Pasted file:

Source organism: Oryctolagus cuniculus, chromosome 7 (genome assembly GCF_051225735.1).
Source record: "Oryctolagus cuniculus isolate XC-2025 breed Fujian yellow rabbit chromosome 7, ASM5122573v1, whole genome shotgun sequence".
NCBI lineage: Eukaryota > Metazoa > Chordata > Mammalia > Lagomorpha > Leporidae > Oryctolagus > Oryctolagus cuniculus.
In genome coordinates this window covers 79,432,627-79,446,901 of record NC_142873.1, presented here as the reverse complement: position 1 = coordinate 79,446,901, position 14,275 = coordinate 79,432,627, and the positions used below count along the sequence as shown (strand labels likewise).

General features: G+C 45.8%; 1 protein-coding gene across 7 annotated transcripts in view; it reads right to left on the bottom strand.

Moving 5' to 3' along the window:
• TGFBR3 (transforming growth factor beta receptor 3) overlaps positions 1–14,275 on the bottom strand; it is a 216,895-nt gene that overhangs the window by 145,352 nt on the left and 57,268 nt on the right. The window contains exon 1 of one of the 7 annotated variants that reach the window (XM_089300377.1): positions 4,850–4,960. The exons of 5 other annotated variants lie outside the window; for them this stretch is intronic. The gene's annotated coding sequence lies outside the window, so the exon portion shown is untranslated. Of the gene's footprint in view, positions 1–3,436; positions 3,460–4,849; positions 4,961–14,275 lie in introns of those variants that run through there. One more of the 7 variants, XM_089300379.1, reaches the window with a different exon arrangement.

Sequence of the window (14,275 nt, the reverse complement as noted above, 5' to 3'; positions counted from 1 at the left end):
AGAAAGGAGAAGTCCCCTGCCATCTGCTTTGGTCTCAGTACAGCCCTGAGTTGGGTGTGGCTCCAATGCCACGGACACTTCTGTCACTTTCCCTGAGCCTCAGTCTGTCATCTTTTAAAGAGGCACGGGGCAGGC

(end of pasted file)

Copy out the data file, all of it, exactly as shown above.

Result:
Source organism: Oryctolagus cuniculus, chromosome 7 (genome assembly GCF_051225735.1).
Source record: "Oryctolagus cuniculus isolate XC-2025 breed Fujian yellow rabbit chromosome 7, ASM5122573v1, whole genome shotgun sequence".
NCBI lineage: Eukaryota > Metazoa > Chordata > Mammalia > Lagomorpha > Leporidae > Oryctolagus > Oryctolagus cuniculus.
In genome coordinates this window covers 79,432,627-79,446,901 of record NC_142873.1, presented here as the reverse complement: position 1 = coordinate 79,446,901, position 14,275 = coordinate 79,432,627, and the positions used below count along the sequence as shown (strand labels likewise).

General features: G+C 45.8%; 1 protein-coding gene across 7 annotated transcripts in view; it reads right to left on the bottom strand.

Moving 5' to 3' along the window:
• TGFBR3 (transforming growth factor beta receptor 3) overlaps positions 1–14,275 on the bottom strand; it is a 216,895-nt gene that overhangs the window by 145,352 nt on the left and 57,268 nt on the right. The window contains exon 1 of one of the 7 annotated variants that reach the window (XM_089300377.1): positions 4,850–4,960. The exons of 5 other annotated variants lie outside the window; for them this stretch is intronic. The gene's annotated coding sequence lies outside the window, so the exon portion shown is untranslated. Of the gene's footprint in view, positions 1–3,436; positions 3,460–4,849; positions 4,961–14,275 lie in introns of those variants that run through there. One more of the 7 variants, XM_089300379.1, reaches the window with a different exon arrangement.

Sequence of the window (14,275 nt, the reverse complement as noted above, 5' to 3'; positions counted from 1 at the left end):
AGAAAGGAGAAGTCCCCTGCCATCTGCTTTGGTCTCAGTACAGCCCTGAGTTGGGTGTGGCTCCAATGCCACGGACACTTCTGTCACTTTCCCTGAGCCTCAGTCTGTCATCTTTTAAAGAGGCACGGGGCAGGC